Programming languages: Thinking the unthinkable — Tomas Petricek

Tomas is going to talk about Michel Foucault! Wow! From a book (missed the title) comes this excerpt:


The idea here is incommensurability, or as Foucault calls it episteme: the idea that two theories do not share a basis that would allow evaluating them using a common metric. There are a few other forms of this as well, like Kuhn’s paradigms, Lakatos research programmes and Poyanyi’s personal knowledge.

So, what are some of the common hidden assumptions in programming. An example:

“Programming is error-prone. It is even worse when programming a quantum computer or designing quantum communication protocols, because human intuition is much better adapted to the classical world than to the quantum world. How can we build automatic tools for verifying correctness of quantum programs? A logic for verification of both partial correctness and total correctness of quantum programs was developed in our TOPLAS ’2011 paper. The (relative) completeness of this logic was proved. Recently, a theorem prover for verification of quantum programs was built based on this logic [arXiv: 1601.03835]. To further develop automatic tools, we are working on techniques for invariant generation and synthesis of ranking functions (for termination analysis) of quantum programs.” (from:

What is happening here? The author says that programming is not intuitive. So… Are they going to make it more intuitive? They don’t! There is the assumption that formal methods can help, that is their research program. And you need a framework to get things done, it would just be great if we’d be more explicit about it.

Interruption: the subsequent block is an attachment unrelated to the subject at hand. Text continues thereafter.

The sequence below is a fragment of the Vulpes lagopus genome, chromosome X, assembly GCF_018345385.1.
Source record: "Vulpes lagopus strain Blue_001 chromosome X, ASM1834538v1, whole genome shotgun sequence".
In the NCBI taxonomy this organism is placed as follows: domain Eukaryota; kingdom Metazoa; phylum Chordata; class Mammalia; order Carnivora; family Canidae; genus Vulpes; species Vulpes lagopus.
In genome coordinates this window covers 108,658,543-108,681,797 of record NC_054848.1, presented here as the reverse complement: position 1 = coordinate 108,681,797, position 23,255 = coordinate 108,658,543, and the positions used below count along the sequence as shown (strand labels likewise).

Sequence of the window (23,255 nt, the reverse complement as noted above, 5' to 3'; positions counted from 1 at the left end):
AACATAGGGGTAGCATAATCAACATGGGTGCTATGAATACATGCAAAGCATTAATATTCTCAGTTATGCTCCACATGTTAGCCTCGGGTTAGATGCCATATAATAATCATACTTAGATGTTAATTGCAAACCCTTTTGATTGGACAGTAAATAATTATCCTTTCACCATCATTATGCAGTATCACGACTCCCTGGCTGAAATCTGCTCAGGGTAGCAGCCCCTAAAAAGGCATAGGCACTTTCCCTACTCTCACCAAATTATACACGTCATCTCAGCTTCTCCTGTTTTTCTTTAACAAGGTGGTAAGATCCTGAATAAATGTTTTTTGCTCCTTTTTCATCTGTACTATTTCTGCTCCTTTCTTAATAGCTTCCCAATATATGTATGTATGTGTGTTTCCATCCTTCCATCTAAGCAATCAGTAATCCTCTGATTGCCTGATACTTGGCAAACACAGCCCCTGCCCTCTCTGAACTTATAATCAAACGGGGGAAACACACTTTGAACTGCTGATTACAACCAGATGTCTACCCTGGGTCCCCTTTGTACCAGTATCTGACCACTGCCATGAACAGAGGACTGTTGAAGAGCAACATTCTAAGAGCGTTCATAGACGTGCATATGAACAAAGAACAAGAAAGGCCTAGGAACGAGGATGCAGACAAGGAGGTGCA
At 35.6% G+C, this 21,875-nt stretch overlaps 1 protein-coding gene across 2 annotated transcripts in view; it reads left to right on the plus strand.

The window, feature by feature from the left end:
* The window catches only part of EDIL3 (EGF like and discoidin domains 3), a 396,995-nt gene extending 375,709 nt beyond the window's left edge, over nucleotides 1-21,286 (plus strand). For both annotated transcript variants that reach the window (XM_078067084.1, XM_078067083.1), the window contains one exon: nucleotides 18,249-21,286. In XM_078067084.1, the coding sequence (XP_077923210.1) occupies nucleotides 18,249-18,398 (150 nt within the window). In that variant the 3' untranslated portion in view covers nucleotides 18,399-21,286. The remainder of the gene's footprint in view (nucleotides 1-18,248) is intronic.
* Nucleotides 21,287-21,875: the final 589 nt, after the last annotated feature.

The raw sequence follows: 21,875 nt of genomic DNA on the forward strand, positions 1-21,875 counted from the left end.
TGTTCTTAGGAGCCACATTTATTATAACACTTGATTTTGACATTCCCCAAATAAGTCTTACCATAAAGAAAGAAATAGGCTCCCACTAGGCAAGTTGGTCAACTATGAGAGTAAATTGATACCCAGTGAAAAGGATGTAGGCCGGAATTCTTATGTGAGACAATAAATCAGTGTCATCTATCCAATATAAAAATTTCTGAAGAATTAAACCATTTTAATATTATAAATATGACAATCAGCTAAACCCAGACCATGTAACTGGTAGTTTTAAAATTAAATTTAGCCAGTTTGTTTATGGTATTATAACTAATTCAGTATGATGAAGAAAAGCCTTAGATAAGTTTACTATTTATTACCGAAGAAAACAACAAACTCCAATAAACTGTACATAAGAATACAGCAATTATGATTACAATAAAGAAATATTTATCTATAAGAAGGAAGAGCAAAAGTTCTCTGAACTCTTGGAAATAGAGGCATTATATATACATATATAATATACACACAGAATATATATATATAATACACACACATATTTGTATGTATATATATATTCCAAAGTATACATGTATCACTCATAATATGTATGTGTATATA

Mark Priestly in Science of Operations talks about the research program on Algol, which was applying logic to programming

What research program we follow, not only influences how we ask questions, but also influences what questions we ask. A good question is to ask what questions we ask, as researchers but also groups (like PPIG). One assumption behind computer science is that it became more mathematical to become more scientific.


How could we apply different epistemes to computer science? Tomas proposes a number of directions.

Classical episteme
Foucault described the classical episteme where museums are just collecting species, and not really do anything with it. In his paper he writes: “In programming language research, many novel ideas that defy mathematization are left out because they are too “messy” to be considered through the predominant formal perspective. If the episteme made us seek relationships, those would all became within the realm of computer science.”

Common Law
The idea of legal ruling is that court’s base their verdicts on other verdicts, reflecting the basic idea that actions speak louder than words. In programming, Coding Kata’s could be related, where practice is shared and there aren’t real rules.

Renaissance episteme
Here, difference areas were studied, for example, an animal’s habitat, food and its use in magic. Maybe modern computer science have something to gain from the Renaissance episteme centred around resemblances, and consider the theory and practice of a language together.

To close a brilliant talk, Tomas reminds us that in the 18th century the French Academy of Sciences denied the falling of meteorites, because of all the associated superstition. But now, we have learned to separate the meteorites and the beliefs. What things are we missing by combining things, or separating things that belong together.


The paper is here:

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